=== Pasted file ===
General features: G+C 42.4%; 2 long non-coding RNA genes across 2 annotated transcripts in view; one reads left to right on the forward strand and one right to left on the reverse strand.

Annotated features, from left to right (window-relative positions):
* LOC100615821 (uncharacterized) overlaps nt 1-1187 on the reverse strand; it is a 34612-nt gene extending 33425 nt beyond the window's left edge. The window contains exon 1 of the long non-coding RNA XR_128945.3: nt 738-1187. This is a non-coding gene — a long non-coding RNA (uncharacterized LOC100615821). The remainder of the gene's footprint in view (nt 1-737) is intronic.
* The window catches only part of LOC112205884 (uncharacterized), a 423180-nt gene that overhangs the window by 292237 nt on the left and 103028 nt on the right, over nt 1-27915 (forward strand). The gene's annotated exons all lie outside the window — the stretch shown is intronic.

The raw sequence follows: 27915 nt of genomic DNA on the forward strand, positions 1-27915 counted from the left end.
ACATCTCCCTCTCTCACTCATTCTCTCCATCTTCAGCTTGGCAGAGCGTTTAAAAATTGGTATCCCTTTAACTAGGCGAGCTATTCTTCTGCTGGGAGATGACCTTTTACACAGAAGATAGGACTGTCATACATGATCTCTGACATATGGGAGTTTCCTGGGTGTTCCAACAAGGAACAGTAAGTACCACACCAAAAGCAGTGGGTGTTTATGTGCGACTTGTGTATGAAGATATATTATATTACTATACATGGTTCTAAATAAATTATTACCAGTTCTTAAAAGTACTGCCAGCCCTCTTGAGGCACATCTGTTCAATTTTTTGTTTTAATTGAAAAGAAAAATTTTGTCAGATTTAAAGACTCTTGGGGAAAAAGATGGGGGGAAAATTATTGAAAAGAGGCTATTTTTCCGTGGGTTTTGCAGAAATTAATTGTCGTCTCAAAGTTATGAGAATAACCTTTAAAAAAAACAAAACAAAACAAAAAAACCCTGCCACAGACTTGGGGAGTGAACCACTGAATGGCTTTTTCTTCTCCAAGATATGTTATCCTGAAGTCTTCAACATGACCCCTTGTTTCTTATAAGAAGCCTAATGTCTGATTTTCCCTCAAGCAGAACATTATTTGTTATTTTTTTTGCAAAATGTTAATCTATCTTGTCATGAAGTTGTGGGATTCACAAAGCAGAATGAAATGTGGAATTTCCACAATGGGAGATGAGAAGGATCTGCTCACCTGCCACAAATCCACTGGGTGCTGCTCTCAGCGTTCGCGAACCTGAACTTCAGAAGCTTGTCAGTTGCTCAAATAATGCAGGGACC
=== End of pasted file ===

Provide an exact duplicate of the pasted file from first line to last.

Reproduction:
General features: G+C 42.4%; 2 long non-coding RNA genes across 2 annotated transcripts in view; one reads left to right on the forward strand and one right to left on the reverse strand.

Annotated features, from left to right (window-relative positions):
* LOC100615821 (uncharacterized) overlaps nt 1-1187 on the reverse strand; it is a 34612-nt gene extending 33425 nt beyond the window's left edge. The window contains exon 1 of the long non-coding RNA XR_128945.3: nt 738-1187. This is a non-coding gene — a long non-coding RNA (uncharacterized LOC100615821). The remainder of the gene's footprint in view (nt 1-737) is intronic.
* The window catches only part of LOC112205884 (uncharacterized), a 423180-nt gene that overhangs the window by 292237 nt on the left and 103028 nt on the right, over nt 1-27915 (forward strand). The gene's annotated exons all lie outside the window — the stretch shown is intronic.

The raw sequence follows: 27915 nt of genomic DNA on the forward strand, positions 1-27915 counted from the left end.
ACATCTCCCTCTCTCACTCATTCTCTCCATCTTCAGCTTGGCAGAGCGTTTAAAAATTGGTATCCCTTTAACTAGGCGAGCTATTCTTCTGCTGGGAGATGACCTTTTACACAGAAGATAGGACTGTCATACATGATCTCTGACATATGGGAGTTTCCTGGGTGTTCCAACAAGGAACAGTAAGTACCACACCAAAAGCAGTGGGTGTTTATGTGCGACTTGTGTATGAAGATATATTATATTACTATACATGGTTCTAAATAAATTATTACCAGTTCTTAAAAGTACTGCCAGCCCTCTTGAGGCACATCTGTTCAATTTTTTGTTTTAATTGAAAAGAAAAATTTTGTCAGATTTAAAGACTCTTGGGGAAAAAGATGGGGGGAAAATTATTGAAAAGAGGCTATTTTTCCGTGGGTTTTGCAGAAATTAATTGTCGTCTCAAAGTTATGAGAATAACCTTTAAAAAAAACAAAACAAAACAAAAAAACCCTGCCACAGACTTGGGGAGTGAACCACTGAATGGCTTTTTCTTCTCCAAGATATGTTATCCTGAAGTCTTCAACATGACCCCTTGTTTCTTATAAGAAGCCTAATGTCTGATTTTCCCTCAAGCAGAACATTATTTGTTATTTTTTTTGCAAAATGTTAATCTATCTTGTCATGAAGTTGTGGGATTCACAAAGCAGAATGAAATGTGGAATTTCCACAATGGGAGATGAGAAGGATCTGCTCACCTGCCACAAATCCACTGGGTGCTGCTCTCAGCGTTCGCGAACCTGAACTTCAGAAGCTTGTCAGTTGCTCAAATAATGCAGGGACC